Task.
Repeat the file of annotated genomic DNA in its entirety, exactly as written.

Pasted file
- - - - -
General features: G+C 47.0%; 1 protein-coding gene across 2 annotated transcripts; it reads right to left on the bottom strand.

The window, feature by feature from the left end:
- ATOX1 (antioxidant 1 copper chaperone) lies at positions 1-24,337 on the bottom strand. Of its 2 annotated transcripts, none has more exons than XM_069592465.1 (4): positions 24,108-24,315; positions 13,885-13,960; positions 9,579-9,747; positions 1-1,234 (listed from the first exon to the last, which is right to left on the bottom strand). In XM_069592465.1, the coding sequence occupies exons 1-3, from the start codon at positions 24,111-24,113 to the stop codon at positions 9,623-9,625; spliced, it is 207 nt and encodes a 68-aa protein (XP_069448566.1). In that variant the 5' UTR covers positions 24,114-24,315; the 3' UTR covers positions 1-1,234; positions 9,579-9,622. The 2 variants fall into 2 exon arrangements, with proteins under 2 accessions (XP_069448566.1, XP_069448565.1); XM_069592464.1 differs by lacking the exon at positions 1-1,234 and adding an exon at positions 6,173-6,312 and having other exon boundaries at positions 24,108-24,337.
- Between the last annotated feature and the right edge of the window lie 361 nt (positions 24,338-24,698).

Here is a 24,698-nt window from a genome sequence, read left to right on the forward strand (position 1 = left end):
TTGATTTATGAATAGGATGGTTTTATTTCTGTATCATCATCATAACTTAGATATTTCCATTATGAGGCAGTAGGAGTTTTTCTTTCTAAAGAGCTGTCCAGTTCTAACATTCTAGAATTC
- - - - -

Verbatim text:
General features: G+C 47.0%; 1 protein-coding gene across 2 annotated transcripts; it reads right to left on the bottom strand.

The window, feature by feature from the left end:
- ATOX1 (antioxidant 1 copper chaperone) lies at positions 1-24,337 on the bottom strand. Of its 2 annotated transcripts, none has more exons than XM_069592465.1 (4): positions 24,108-24,315; positions 13,885-13,960; positions 9,579-9,747; positions 1-1,234 (listed from the first exon to the last, which is right to left on the bottom strand). In XM_069592465.1, the coding sequence occupies exons 1-3, from the start codon at positions 24,111-24,113 to the stop codon at positions 9,623-9,625; spliced, it is 207 nt and encodes a 68-aa protein (XP_069448566.1). In that variant the 5' UTR covers positions 24,114-24,315; the 3' UTR covers positions 1-1,234; positions 9,579-9,622. The 2 variants fall into 2 exon arrangements, with proteins under 2 accessions (XP_069448566.1, XP_069448565.1); XM_069592464.1 differs by lacking the exon at positions 1-1,234 and adding an exon at positions 6,173-6,312 and having other exon boundaries at positions 24,108-24,337.
- Between the last annotated feature and the right edge of the window lie 361 nt (positions 24,338-24,698).

Here is a 24,698-nt window from a genome sequence, read left to right on the forward strand (position 1 = left end):
TTGATTTATGAATAGGATGGTTTTATTTCTGTATCATCATCATAACTTAGATATTTCCATTATGAGGCAGTAGGAGTTTTTCTTTCTAAAGAGCTGTCCAGTTCTAACATTCTAGAATTC